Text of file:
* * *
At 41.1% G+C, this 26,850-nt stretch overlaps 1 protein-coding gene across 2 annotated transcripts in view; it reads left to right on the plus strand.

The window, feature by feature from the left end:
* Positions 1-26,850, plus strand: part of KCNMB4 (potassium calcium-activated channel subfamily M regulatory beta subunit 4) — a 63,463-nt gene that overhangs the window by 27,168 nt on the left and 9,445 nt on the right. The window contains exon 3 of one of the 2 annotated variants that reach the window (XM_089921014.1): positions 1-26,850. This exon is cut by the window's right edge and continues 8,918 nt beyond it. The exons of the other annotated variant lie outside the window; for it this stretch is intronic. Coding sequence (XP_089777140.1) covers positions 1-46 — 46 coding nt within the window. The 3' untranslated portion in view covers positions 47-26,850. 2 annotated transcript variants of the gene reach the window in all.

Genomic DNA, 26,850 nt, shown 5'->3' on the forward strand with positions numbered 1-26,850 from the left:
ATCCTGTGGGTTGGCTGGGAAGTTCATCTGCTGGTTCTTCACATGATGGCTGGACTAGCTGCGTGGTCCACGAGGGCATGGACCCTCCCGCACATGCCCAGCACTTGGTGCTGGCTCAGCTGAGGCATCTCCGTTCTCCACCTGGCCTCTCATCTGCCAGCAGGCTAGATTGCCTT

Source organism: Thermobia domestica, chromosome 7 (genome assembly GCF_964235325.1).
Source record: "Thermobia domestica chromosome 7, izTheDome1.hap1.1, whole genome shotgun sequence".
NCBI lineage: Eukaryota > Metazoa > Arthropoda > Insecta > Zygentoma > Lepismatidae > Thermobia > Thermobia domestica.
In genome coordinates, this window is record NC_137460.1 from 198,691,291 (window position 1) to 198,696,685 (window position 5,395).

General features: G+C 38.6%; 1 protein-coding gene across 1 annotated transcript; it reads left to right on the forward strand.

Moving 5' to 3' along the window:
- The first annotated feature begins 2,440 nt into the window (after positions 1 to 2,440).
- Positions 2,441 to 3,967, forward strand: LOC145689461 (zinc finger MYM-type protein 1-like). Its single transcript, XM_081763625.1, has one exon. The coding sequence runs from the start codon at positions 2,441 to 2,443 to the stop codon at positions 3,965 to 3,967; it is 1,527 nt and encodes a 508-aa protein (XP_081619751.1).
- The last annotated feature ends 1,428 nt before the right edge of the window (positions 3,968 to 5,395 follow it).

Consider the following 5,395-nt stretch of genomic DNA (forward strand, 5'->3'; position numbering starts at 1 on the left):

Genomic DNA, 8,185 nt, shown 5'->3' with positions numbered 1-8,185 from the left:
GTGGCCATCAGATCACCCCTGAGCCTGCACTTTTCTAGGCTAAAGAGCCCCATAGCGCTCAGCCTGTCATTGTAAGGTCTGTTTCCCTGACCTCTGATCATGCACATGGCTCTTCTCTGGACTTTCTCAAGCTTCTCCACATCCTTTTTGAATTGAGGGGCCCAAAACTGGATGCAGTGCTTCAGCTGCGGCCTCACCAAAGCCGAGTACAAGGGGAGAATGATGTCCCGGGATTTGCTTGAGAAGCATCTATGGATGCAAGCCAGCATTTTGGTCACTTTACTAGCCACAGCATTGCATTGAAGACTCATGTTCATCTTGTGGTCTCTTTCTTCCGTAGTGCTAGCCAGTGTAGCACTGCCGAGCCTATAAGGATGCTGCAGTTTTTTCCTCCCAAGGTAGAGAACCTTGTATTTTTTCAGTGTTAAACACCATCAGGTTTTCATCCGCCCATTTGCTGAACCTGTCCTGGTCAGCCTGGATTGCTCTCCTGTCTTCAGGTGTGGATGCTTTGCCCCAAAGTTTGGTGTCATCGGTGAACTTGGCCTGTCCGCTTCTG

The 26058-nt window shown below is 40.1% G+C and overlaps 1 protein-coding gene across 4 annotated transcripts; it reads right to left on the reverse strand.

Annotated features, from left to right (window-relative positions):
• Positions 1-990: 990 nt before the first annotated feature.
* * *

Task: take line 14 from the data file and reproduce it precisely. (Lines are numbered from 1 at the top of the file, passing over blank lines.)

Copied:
- The last annotated feature ends 1,428 nt before the right edge of the window (positions 3,968 to 5,395 follow it).